In May 2015, Facebook launched its experimental Instant Articles program. For the past year, the program has only been available to large media outlets like the New York Times and BBC News, but last month, Facebook opened up Instant Articles to all publishers. Now, anyone can take advantage of the program.
What are Instant Articles?
Instant Articles make web content available within Facebook’s mobile UI. This means that users don’t have to leave the Facebook app to read articles. It’s faster, friendlier, and in many ways better than simply publishing to a blog.
The Instant Articles model creates a new way for publishers to approach content accessibility and monetization. It’s a model that Facebook’s competitors will likely be looking to replicate, a trend that will form a new standard for publishing web content.
Currently, the standard way of viewing content through social media is by following links: You see something you like, you click on it, and you wait for a new page to load. Unfortunately, this last step can take a long time on mobile devices, where website performance is very hit or miss.
With Instant Articles, users can expect a much more consistent experience. Articles load right within the app. This removes the need for a web browser to make requests for a new web page, which can greatly reduce performance.
These accessibility upgrades are great for publishers; they want their content to reach as many people as possible. A better user experience means more people will read a publisher’s content. The cost of this accessibility is the upfront time put into integrating the code for Instant Articles. Fortunately, the potential benefits of this change likely outweigh the one-time investment.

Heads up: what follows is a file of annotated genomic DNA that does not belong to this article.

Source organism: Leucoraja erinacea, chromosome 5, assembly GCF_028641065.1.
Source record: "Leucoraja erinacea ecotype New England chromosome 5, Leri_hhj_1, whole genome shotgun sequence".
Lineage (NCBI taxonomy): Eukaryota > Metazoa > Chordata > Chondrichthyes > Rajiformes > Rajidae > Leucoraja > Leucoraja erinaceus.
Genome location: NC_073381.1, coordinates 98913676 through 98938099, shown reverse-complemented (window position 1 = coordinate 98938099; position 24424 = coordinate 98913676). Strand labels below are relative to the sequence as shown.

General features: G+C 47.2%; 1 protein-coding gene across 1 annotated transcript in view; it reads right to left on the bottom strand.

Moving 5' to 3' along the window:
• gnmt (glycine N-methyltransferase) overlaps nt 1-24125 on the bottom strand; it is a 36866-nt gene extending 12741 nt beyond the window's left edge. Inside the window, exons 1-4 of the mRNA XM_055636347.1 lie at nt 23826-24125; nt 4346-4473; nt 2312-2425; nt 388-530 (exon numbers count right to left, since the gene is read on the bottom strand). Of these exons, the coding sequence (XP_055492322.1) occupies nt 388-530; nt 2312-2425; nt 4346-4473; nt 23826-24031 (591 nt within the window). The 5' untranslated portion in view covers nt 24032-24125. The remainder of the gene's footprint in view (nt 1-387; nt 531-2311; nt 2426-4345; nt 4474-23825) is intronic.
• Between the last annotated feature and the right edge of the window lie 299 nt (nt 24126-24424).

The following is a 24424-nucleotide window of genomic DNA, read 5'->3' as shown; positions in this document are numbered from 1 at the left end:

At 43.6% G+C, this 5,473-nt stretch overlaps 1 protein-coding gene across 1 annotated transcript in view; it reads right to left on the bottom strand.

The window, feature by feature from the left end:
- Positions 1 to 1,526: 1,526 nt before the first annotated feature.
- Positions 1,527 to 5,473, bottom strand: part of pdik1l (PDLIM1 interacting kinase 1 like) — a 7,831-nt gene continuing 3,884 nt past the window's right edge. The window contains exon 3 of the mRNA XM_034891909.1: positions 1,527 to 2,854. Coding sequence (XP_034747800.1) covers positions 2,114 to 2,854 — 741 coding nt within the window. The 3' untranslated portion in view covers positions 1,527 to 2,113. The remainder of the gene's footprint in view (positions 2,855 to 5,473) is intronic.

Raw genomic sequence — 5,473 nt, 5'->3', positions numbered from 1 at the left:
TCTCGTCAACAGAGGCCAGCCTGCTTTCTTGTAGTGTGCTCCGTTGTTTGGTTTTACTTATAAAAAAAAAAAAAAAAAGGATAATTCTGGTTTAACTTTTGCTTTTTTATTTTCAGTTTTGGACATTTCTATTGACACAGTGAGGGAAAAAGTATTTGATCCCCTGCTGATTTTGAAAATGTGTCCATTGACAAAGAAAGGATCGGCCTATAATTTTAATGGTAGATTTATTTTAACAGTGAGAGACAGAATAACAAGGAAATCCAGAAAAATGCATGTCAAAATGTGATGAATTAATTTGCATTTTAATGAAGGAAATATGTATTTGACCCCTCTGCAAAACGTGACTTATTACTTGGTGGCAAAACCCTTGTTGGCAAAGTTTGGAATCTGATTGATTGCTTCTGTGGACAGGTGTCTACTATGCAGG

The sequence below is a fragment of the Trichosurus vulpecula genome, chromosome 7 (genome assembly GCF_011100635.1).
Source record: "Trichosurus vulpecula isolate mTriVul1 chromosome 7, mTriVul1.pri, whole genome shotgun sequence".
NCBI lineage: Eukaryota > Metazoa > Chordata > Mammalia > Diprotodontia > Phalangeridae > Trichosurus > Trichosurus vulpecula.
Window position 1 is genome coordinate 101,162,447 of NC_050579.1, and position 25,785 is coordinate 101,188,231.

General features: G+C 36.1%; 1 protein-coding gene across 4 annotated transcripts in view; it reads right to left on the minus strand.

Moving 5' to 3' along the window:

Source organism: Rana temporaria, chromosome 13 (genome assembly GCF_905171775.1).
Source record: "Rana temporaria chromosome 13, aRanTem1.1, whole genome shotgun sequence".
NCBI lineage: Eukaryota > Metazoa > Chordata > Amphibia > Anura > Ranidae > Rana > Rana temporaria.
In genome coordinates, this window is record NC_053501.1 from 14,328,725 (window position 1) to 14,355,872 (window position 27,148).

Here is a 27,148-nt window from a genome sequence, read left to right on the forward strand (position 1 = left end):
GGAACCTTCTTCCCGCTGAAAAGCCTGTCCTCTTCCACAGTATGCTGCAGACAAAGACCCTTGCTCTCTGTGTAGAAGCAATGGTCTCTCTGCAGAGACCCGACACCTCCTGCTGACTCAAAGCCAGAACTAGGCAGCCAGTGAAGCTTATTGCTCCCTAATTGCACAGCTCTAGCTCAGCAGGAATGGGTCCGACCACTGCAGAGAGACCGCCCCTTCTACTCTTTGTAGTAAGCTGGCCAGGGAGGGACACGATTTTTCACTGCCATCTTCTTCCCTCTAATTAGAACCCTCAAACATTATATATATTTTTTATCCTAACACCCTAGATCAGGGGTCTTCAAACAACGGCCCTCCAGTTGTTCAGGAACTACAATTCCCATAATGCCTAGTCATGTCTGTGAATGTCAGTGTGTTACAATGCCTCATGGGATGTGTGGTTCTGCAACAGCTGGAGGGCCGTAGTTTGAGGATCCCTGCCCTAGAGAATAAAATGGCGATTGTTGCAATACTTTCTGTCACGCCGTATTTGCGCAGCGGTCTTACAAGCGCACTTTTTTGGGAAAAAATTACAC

It’s also worth mentioning that better mobile performance will also improve SEO. Page speed factors into Google’s ranking system. In other words, using Instant Articles can help a publisher’s content rank better in Google search results.
Facebook’s Instant Articles program works hand-in-hand with their Audience Network advertising program. Audience Network matches sponsored content to its respective audience, ensuring users only see advertisements that are relevant to them. These are the Facebook posts that appear in your feed with the “Sponsored” tag on them.
Through Instant Articles, publishers can serve Audience Network ads and earn a percentage of the resulting revenue. Alternatively, publishers can sell third-party ads and earn 100% of the revenue, as if they were publishing on their own website.
Considering the Audience Network program is itself setting a new standard in online advertising, it’s partnership with Instant Articles is one that is likely to make waves.
Should I Use Instant Articles?
There are certainly downsides to using Instant Articles. Since Instant Articles are hosted on Facebook instead of a publisher’s own domain, publishers will be trading direct traffic for referral traffic, which can negatively impact SEO. Also, Google offers slightly more control over monetization with its Accelerated Mobile Pages Project , which is probably Facebook’s top competitor for optimizing web content.
Taking these limitations into consideration, it’s important to note that Facebook has proven itself responsive to publisher needs. Instant Articles has seen multiple changes over the past year in order to make the program meet publisher expectations.
With these things in mind, the best response to whether you should be using Instant Articles is the same as for any marketing strategy: See what works for everyone else, then try it for yourself. The Instant Articles program is free to use, so there isn’t really a downside to just giving it a shot.
The state of the web is always changing. Instant Articles could represent the new standard for web content—a paradigm shift that is just beginning. Start experimenting now.